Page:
Prevalence of Newcastle disease and associated risk factors in domestic chickens in the Indian state of Odisha

Niranjana Sahoo, Kashyap Bhuyan, Biswaranjan Panda, Nrushingha Charan Behura, Sangram Biswal, Lipismita Samal, Deepika Chaudhary, Nitish Bansal, Renu Singh, Vinay G. Joshi, Naresh Jindal, Nand K. Mahajan, Sushila Maan, Chintu Ravishankar, Ravindran Rajasekhar, Jessica Radzio-Basu, Catherine M. Herzog, Vivek Kapur, Sunil K. Mor, Sagar M. Goyal

Research output: Contribution to journalArticlepeer-review

Abstract

Newcastle disease (ND), caused by Newcastle disease virus (NDV), is a contagious disease that affects a variety of domestic and wild avian species. Though ND is vaccine-preventable, it is a persistent threat to poultry industry across the globe. The disease represents a leading cause of morbidity and mortality in chickens. To better understand the epidemiology of NDV among commercial and backyard chickens of Odisha, where chicken farming is being prioritized to assist with poverty alleviation, a cross-sectional study was conducted in two distinct seasons during 2018. Choanal swabs (n = 1361) from live birds (commercial layers, broilers, and backyard chicken) and tracheal tissues from dead birds (n = 10) were collected and tested by real-time reverse transcription polymerase chain reaction (RT-PCR) for the presence of matrix (M) and fusion (F) genes of NDV. Risk factors at the flock and individual bird levels (health status, ND vaccination status, geographical zone, management system, and housing) were assessed using multivariable logistic regression analyses. Of the 1371 samples tested, 160 were positive for M gene amplification indicating an overall apparent prevalence of 11.7% (95% CI 10.1-13.5%). Circulation of virulent NDV strains was also evident with apparent prevalence of 8.1% (13/160; 95% CI: 4.8-13.4%). In addition, commercial birds had significantly higher odds (75%) of being infected with NDV as compared to backyard poultry (p = 0.01). This study helps fill a knowledge gap in the prevalence and distribution of NDV in apparently healthy birds in eastern India, and provides a framework for future longitudinal research of NDV risk and mitigation in targeted geographies-a step forward for effective control of ND in Odisha.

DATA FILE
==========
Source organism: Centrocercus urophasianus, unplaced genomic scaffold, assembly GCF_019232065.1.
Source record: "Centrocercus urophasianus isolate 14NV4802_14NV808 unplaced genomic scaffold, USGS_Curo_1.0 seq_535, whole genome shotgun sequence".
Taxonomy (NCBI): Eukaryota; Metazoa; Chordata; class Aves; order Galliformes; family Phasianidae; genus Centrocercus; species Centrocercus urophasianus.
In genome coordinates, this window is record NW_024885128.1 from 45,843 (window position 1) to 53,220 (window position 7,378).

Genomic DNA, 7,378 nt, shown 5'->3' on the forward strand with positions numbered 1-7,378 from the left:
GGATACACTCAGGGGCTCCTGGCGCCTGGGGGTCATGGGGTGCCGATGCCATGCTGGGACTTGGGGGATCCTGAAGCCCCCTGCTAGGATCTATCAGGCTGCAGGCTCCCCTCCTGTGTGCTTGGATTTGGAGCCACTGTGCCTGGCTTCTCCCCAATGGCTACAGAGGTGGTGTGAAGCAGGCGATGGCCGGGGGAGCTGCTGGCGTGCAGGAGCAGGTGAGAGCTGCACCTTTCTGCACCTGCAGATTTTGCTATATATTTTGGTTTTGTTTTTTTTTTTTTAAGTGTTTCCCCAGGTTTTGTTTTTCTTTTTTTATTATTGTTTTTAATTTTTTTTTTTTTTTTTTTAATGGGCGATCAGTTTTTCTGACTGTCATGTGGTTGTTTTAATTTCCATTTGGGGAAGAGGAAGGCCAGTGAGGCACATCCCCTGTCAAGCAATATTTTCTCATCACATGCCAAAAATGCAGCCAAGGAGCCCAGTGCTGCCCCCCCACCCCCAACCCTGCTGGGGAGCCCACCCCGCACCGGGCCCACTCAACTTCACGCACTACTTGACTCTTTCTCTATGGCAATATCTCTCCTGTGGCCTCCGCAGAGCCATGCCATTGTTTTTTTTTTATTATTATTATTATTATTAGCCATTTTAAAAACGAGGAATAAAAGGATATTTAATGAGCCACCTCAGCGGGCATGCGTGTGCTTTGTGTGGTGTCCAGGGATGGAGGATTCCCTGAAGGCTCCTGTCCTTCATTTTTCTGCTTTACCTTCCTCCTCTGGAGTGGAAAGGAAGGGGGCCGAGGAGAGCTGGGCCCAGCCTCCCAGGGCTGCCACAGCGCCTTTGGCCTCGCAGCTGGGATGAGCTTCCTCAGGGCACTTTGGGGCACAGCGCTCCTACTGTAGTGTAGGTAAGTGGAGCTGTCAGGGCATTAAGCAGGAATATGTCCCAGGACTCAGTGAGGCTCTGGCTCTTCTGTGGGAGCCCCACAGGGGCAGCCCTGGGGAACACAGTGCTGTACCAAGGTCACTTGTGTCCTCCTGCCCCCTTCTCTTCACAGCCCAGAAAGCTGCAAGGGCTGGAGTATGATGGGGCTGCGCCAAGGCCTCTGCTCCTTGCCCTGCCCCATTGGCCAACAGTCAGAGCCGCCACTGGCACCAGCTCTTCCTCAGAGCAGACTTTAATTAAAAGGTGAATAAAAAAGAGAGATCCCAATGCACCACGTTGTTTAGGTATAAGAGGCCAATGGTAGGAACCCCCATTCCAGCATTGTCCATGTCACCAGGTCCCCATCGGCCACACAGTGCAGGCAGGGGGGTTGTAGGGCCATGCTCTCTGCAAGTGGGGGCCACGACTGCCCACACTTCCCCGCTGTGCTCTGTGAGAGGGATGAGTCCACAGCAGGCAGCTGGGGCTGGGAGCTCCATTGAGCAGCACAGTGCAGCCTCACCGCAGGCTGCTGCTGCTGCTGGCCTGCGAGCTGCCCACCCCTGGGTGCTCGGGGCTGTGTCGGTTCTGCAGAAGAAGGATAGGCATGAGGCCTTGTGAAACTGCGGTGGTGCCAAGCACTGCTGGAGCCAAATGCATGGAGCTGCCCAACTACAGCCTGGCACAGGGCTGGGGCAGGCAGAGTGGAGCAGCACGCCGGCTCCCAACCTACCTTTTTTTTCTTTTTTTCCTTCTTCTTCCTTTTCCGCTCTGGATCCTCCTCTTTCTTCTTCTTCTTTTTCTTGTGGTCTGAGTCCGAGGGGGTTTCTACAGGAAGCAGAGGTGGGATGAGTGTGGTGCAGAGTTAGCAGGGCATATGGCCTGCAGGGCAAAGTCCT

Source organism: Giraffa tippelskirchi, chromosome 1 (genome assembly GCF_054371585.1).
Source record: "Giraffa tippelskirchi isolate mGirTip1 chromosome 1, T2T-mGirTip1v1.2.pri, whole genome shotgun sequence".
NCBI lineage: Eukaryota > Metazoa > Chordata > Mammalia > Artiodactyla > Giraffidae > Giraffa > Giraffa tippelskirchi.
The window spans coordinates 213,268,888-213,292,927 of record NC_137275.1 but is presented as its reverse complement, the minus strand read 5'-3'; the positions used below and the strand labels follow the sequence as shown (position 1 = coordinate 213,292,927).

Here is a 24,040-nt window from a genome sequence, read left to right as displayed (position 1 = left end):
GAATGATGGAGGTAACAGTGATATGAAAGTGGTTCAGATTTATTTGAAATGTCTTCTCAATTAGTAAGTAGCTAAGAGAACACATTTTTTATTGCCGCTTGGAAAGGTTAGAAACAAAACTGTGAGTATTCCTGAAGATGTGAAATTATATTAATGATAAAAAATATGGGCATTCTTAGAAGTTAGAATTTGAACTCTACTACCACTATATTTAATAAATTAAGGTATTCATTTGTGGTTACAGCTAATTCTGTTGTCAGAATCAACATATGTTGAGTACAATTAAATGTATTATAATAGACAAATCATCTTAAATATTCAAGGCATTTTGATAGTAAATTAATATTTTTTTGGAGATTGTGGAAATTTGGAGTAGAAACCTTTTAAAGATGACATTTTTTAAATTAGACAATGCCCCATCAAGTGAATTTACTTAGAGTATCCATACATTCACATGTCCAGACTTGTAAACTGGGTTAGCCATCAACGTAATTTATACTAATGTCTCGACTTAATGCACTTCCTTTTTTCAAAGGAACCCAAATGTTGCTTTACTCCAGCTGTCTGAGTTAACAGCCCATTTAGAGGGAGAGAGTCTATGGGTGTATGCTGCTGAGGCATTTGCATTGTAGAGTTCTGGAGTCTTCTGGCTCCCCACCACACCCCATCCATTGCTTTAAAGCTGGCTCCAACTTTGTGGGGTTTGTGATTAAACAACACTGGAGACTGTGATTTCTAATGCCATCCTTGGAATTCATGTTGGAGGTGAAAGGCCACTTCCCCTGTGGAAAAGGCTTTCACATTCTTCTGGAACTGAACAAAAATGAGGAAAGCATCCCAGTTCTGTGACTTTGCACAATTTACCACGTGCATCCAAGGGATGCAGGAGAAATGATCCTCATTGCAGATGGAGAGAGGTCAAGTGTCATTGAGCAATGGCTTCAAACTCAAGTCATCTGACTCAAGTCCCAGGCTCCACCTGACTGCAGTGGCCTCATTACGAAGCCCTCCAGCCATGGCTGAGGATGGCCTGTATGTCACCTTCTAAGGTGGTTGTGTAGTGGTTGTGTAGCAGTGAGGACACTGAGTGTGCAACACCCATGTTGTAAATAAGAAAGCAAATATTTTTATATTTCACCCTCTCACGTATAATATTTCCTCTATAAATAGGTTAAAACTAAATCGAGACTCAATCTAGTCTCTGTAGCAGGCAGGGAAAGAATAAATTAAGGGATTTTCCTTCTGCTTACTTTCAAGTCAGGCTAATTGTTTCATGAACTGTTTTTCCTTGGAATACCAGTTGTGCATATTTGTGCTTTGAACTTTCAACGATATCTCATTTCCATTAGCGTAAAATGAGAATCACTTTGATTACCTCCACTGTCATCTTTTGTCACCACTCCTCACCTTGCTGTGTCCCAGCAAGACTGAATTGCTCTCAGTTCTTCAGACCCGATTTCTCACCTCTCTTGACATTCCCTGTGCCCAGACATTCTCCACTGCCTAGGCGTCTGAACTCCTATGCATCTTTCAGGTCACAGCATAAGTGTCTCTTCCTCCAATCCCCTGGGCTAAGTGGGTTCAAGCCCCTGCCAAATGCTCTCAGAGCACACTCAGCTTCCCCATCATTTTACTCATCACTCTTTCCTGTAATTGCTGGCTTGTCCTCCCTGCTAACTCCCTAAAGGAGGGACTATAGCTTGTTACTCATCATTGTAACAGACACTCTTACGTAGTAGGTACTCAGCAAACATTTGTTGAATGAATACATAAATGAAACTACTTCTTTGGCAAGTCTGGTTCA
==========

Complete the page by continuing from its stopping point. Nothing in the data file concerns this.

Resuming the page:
Original languageEnglish (US)
Article numbere0264028
JournalPloS one
Volume17
Issue number2
DOIs
StatePublished - Feb 2022

Bibliographical note

Funding Information:
This project was funded by a United States Department of Defence, Defence Threat Reduction Agency, Biological Threat Reduction Program, Broad Agency Announcement grant HDTRA1-17-1-0045. The funders had no role in study design, data collection and analysis, decision to publish, or preparation of the manuscript. We thank the Director of Veterinary Services and Animal Husbandry, Government of Odisha, for helping to facilitate sampling.

Publisher Copyright:
© 2022 Sahoo et al. This is an open access article distributed under the terms of the Creative Commons Attribution License, which permits unrestricted use, distribution, and reproduction in any medium, provided the original author and source are credited.

Keywords

  • Animals
  • Antibodies, Viral/blood
  • Chickens
  • Cross-Sectional Studies
  • Female
  • India/epidemiology
  • Male
  • Newcastle Disease/epidemiology
  • Newcastle disease virus/genetics
  • Poultry Diseases/epidemiology
  • Risk Factors
  • Viral Proteins/genetics

PubMed: MeSH publication types

  • Research Support, U.S. Gov't, Non-P.H.S.
  • Journal Article

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